California Senate endorses minimum wage hike
June 2, 2015
The California Senate voted Monday in favor of a bill that would raise the state’s minimum wage each of the next two years. [Sacramento Bee]
Senate Bill 3 would bump the minimum wage to $11 in 2016 and $13 in 2017. The bill also calls for the state’s minimum wage to start increasing annually in 2019 based on inflation.
Minimum wage is currently $9 per hour in California. Sen. Mark Leno, D-San Francisco, says that is too low.
“The president of the United States has defined income inequality as the defining challenge of our time,” said Leno, the author of the bill. “Wages are growing at the slowest rate relative to corporate profits in the history of the United States of America.”
Leno proposed a similar minimum wage increase last year. The bill passed the Senate but failed in an Assembly committee.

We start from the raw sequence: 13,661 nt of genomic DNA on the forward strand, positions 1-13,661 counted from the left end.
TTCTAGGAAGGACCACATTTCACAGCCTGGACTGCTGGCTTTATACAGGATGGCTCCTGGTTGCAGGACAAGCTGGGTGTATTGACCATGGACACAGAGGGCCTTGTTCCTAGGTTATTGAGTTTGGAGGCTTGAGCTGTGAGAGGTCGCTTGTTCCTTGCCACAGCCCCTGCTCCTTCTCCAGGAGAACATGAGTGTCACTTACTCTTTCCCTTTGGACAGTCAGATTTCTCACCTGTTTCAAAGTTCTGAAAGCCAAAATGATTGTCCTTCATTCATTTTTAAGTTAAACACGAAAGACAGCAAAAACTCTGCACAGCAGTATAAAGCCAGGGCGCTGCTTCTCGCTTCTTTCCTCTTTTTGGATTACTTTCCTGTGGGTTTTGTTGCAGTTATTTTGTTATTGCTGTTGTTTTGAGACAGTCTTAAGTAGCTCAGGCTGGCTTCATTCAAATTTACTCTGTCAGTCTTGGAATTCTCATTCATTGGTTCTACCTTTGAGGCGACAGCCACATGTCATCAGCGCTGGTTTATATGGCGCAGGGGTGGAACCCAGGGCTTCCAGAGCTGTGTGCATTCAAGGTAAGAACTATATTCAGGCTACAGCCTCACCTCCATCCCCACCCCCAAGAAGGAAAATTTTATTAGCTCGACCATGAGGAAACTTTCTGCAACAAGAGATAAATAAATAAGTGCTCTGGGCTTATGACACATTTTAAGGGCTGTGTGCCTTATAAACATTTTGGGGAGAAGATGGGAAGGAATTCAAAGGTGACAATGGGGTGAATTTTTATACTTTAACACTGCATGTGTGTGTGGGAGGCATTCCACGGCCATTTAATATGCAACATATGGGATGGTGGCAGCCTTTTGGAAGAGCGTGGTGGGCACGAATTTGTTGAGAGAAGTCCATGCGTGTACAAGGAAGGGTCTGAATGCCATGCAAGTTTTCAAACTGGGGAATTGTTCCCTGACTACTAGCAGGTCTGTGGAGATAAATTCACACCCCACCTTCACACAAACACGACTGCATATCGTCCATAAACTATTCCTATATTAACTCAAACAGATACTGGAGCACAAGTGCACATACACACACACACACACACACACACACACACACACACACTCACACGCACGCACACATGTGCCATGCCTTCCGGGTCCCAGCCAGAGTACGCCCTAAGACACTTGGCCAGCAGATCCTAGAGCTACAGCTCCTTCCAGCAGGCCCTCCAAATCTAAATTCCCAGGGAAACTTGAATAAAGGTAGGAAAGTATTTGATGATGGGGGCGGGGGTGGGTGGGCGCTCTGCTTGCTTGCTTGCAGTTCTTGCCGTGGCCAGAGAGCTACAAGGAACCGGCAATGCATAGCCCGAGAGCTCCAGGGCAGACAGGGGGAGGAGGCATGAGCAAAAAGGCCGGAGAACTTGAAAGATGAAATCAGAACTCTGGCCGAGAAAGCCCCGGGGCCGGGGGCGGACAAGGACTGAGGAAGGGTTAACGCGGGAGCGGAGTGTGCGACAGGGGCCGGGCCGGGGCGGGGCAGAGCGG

On Monday, the Senate voted 23-15 in support of Leno’s bill. No Republicans voted for the bill, and one Democrat opposed it.
“It’s a capitalistic society,” said Sen. John Moorlach, R-Costa Mesa. “We need to honor the work of those that are creating jobs, that are paying the taxes.”
The proposed minimum wage hike also faces opposition from the California Chamber of Commerce, which placed SB 3 on its annual list of bills that are “jobs killers.”
Recently, several California cities have adopted their own minimum wage increases. In the next few years, minimum wage will reach $15 an hour in both Los Angeles and San Francisco.